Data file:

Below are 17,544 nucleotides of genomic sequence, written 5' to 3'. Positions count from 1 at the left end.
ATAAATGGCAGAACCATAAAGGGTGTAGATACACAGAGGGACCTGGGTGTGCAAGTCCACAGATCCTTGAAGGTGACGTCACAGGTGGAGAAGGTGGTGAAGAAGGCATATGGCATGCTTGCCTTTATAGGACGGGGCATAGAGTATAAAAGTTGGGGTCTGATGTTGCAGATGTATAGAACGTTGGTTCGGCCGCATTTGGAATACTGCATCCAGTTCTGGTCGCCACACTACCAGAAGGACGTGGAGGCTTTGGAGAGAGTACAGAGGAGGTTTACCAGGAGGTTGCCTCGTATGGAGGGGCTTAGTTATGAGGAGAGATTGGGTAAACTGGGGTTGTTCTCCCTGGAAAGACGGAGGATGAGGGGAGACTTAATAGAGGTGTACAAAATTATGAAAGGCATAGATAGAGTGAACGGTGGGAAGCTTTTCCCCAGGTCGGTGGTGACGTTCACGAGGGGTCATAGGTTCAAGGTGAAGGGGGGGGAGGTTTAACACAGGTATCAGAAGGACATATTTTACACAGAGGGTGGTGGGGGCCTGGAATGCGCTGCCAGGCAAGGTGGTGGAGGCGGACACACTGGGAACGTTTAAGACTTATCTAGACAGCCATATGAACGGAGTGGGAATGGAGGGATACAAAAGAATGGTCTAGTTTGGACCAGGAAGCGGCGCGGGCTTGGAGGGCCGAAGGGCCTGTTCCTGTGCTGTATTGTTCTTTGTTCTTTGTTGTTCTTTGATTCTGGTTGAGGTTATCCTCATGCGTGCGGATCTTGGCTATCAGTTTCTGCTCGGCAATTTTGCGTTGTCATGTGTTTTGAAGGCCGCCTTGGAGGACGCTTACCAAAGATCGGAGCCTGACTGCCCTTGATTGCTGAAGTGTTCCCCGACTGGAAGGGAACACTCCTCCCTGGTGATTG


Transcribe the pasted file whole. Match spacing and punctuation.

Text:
Below are 17,544 nucleotides of genomic sequence, written 5' to 3'. Positions count from 1 at the left end.
ATAAATGGCAGAACCATAAAGGGTGTAGATACACAGAGGGACCTGGGTGTGCAAGTCCACAGATCCTTGAAGGTGACGTCACAGGTGGAGAAGGTGGTGAAGAAGGCATATGGCATGCTTGCCTTTATAGGACGGGGCATAGAGTATAAAAGTTGGGGTCTGATGTTGCAGATGTATAGAACGTTGGTTCGGCCGCATTTGGAATACTGCATCCAGTTCTGGTCGCCACACTACCAGAAGGACGTGGAGGCTTTGGAGAGAGTACAGAGGAGGTTTACCAGGAGGTTGCCTCGTATGGAGGGGCTTAGTTATGAGGAGAGATTGGGTAAACTGGGGTTGTTCTCCCTGGAAAGACGGAGGATGAGGGGAGACTTAATAGAGGTGTACAAAATTATGAAAGGCATAGATAGAGTGAACGGTGGGAAGCTTTTCCCCAGGTCGGTGGTGACGTTCACGAGGGGTCATAGGTTCAAGGTGAAGGGGGGGGAGGTTTAACACAGGTATCAGAAGGACATATTTTACACAGAGGGTGGTGGGGGCCTGGAATGCGCTGCCAGGCAAGGTGGTGGAGGCGGACACACTGGGAACGTTTAAGACTTATCTAGACAGCCATATGAACGGAGTGGGAATGGAGGGATACAAAAGAATGGTCTAGTTTGGACCAGGAAGCGGCGCGGGCTTGGAGGGCCGAAGGGCCTGTTCCTGTGCTGTATTGTTCTTTGTTCTTTGTTGTTCTTTGATTCTGGTTGAGGTTATCCTCATGCGTGCGGATCTTGGCTATCAGTTTCTGCTCGGCAATTTTGCGTTGTCATGTGTTTTGAAGGCCGCCTTGGAGGACGCTTACCAAAGATCGGAGCCTGACTGCCCTTGATTGCTGAAGTGTTCCCCGACTGGAAGGGAACACTCCTCCCTGGTGATTG